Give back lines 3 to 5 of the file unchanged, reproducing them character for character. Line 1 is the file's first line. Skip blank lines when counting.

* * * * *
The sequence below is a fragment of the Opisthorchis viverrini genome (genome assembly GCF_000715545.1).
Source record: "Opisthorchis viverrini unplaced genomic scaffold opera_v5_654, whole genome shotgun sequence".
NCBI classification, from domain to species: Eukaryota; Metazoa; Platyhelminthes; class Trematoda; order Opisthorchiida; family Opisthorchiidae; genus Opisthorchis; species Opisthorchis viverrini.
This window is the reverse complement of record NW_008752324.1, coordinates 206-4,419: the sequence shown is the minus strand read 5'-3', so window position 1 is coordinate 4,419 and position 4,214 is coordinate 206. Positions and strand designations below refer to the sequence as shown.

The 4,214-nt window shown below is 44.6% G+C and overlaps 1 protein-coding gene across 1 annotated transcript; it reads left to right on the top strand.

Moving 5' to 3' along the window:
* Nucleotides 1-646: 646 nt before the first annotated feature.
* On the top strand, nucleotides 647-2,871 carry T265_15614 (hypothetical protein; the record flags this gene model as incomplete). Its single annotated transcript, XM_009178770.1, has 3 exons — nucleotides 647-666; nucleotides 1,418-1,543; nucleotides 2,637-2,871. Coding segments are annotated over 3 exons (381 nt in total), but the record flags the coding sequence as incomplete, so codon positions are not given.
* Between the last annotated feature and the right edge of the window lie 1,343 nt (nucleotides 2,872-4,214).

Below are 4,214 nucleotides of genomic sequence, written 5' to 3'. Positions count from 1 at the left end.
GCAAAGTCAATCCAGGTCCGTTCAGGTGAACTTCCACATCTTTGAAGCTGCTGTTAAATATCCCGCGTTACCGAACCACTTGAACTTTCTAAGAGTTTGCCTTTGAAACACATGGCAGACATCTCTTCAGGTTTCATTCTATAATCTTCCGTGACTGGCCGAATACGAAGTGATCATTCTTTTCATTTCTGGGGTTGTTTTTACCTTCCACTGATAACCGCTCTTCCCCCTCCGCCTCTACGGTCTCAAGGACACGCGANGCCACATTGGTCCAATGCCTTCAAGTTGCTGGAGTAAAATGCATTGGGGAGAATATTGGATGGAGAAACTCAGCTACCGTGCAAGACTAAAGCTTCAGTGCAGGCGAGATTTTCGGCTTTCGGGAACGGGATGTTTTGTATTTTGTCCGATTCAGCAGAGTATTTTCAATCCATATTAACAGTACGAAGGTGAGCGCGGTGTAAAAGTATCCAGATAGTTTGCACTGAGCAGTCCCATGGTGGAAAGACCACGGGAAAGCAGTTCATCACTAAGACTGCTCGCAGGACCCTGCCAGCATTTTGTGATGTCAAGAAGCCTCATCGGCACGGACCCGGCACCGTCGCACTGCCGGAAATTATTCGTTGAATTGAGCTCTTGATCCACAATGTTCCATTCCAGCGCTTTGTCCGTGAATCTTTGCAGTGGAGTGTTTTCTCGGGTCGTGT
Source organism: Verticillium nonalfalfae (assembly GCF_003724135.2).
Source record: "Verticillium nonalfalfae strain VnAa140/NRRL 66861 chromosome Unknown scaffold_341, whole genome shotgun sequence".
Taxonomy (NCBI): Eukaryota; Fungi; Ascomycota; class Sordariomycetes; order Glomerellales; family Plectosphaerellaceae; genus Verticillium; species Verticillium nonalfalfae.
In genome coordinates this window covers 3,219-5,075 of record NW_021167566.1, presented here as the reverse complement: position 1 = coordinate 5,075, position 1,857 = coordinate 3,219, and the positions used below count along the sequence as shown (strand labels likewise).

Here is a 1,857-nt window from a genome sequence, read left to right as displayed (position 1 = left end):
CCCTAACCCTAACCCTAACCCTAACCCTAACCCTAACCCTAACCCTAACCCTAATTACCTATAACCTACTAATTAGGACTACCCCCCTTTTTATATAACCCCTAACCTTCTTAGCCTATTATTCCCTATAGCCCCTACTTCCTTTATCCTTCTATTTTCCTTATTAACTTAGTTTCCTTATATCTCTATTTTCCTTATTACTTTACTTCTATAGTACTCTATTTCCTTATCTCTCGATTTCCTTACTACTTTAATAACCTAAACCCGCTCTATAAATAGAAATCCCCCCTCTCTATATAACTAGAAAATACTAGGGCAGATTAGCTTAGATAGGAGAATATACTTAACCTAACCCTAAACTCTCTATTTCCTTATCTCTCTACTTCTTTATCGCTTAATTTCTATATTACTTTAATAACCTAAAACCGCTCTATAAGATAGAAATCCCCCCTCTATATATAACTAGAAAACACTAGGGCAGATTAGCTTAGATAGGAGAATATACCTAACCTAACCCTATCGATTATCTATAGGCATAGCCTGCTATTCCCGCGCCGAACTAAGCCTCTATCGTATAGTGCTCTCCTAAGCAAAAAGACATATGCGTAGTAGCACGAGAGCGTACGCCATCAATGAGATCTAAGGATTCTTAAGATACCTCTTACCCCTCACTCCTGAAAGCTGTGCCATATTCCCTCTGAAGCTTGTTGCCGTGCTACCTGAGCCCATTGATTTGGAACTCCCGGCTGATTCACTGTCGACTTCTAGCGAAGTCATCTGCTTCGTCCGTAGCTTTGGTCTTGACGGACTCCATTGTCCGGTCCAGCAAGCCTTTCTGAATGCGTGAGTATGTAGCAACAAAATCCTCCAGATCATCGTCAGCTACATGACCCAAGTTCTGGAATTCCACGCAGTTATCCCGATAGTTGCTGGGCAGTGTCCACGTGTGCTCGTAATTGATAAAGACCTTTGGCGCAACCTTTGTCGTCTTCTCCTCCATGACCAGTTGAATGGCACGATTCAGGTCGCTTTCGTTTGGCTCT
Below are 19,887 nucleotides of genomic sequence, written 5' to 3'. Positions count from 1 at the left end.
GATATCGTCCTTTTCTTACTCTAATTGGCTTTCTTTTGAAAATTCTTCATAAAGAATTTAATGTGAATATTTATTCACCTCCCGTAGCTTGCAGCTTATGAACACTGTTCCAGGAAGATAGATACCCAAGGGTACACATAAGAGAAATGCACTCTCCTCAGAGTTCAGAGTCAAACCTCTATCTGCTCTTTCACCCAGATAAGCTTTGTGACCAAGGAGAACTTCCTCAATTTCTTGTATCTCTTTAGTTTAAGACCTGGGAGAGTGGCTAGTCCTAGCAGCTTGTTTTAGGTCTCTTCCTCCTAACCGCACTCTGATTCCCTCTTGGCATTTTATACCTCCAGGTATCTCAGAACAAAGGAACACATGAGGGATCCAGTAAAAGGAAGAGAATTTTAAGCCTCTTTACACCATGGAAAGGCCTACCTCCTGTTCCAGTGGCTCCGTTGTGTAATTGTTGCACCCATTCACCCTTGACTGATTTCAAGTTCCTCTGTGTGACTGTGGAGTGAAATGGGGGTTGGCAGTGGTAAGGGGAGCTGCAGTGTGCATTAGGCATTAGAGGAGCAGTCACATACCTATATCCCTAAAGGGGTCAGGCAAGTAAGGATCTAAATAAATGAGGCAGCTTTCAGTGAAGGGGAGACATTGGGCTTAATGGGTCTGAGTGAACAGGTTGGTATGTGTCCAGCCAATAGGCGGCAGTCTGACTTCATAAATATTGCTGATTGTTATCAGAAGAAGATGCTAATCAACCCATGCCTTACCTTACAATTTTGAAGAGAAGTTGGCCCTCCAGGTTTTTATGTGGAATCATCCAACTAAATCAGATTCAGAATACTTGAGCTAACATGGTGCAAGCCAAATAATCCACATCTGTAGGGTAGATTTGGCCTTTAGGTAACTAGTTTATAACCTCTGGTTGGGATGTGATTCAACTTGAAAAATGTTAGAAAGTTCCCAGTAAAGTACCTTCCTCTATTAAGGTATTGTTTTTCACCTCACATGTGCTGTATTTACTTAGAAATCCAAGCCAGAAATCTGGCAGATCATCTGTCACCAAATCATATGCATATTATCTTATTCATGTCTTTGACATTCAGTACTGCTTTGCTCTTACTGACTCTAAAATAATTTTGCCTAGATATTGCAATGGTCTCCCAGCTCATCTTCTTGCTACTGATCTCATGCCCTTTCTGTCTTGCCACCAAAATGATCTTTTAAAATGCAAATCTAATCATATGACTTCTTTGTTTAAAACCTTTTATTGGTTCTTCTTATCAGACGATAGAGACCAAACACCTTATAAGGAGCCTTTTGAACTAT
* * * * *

NCBI classification, from domain to species: Eukaryota; Metazoa; Platyhelminthes; class Trematoda; order Opisthorchiida; family Opisthorchiidae; genus Opisthorchis; species Opisthorchis viverrini.
This window is the reverse complement of record NW_008752324.1, coordinates 206-4,419: the sequence shown is the minus strand read 5'-3', so window position 1 is coordinate 4,419 and position 4,214 is coordinate 206. Positions and strand designations below refer to the sequence as shown.

The 4,214-nt window shown below is 44.6% G+C and overlaps 1 protein-coding gene across 1 annotated transcript; it reads left to right on the top strand.